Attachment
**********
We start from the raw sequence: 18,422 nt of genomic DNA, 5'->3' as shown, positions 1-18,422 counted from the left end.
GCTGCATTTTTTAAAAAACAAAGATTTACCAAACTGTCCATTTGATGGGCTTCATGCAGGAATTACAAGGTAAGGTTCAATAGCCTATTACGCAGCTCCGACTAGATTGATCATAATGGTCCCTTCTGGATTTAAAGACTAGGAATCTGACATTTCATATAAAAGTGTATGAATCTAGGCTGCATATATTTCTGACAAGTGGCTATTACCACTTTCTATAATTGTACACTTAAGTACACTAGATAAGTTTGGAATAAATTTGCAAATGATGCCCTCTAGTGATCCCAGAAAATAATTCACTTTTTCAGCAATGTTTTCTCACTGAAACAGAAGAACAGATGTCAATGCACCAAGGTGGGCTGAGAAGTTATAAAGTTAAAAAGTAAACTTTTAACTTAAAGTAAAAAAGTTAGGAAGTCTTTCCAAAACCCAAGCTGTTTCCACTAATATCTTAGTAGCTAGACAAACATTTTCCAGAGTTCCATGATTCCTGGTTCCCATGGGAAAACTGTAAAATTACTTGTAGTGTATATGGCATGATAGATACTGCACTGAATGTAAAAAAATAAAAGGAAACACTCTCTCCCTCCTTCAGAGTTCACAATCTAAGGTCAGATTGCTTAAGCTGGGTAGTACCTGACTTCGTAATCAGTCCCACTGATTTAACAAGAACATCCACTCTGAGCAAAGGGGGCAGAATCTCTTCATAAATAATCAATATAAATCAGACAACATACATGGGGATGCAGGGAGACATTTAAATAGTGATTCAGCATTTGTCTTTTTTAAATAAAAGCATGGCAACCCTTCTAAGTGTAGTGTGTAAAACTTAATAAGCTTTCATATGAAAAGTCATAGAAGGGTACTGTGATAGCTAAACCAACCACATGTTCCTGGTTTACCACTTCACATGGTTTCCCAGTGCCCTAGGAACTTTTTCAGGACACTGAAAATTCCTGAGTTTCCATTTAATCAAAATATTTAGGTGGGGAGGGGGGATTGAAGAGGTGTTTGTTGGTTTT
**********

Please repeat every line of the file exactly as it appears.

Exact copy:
We start from the raw sequence: 18,422 nt of genomic DNA, 5'->3' as shown, positions 1-18,422 counted from the left end.
GCTGCATTTTTTAAAAAACAAAGATTTACCAAACTGTCCATTTGATGGGCTTCATGCAGGAATTACAAGGTAAGGTTCAATAGCCTATTACGCAGCTCCGACTAGATTGATCATAATGGTCCCTTCTGGATTTAAAGACTAGGAATCTGACATTTCATATAAAAGTGTATGAATCTAGGCTGCATATATTTCTGACAAGTGGCTATTACCACTTTCTATAATTGTACACTTAAGTACACTAGATAAGTTTGGAATAAATTTGCAAATGATGCCCTCTAGTGATCCCAGAAAATAATTCACTTTTTCAGCAATGTTTTCTCACTGAAACAGAAGAACAGATGTCAATGCACCAAGGTGGGCTGAGAAGTTATAAAGTTAAAAAGTAAACTTTTAACTTAAAGTAAAAAAGTTAGGAAGTCTTTCCAAAACCCAAGCTGTTTCCACTAATATCTTAGTAGCTAGACAAACATTTTCCAGAGTTCCATGATTCCTGGTTCCCATGGGAAAACTGTAAAATTACTTGTAGTGTATATGGCATGATAGATACTGCACTGAATGTAAAAAAATAAAAGGAAACACTCTCTCCCTCCTTCAGAGTTCACAATCTAAGGTCAGATTGCTTAAGCTGGGTAGTACCTGACTTCGTAATCAGTCCCACTGATTTAACAAGAACATCCACTCTGAGCAAAGGGGGCAGAATCTCTTCATAAATAATCAATATAAATCAGACAACATACATGGGGATGCAGGGAGACATTTAAATAGTGATTCAGCATTTGTCTTTTTTAAATAAAAGCATGGCAACCCTTCTAAGTGTAGTGTGTAAAACTTAATAAGCTTTCATATGAAAAGTCATAGAAGGGTACTGTGATAGCTAAACCAACCACATGTTCCTGGTTTACCACTTCACATGGTTTCCCAGTGCCCTAGGAACTTTTTCAGGACACTGAAAATTCCTGAGTTTCCATTTAATCAAAATATTTAGGTGGGGAGGGGGGATTGAAGAGGTGTTTGTTGGTTTT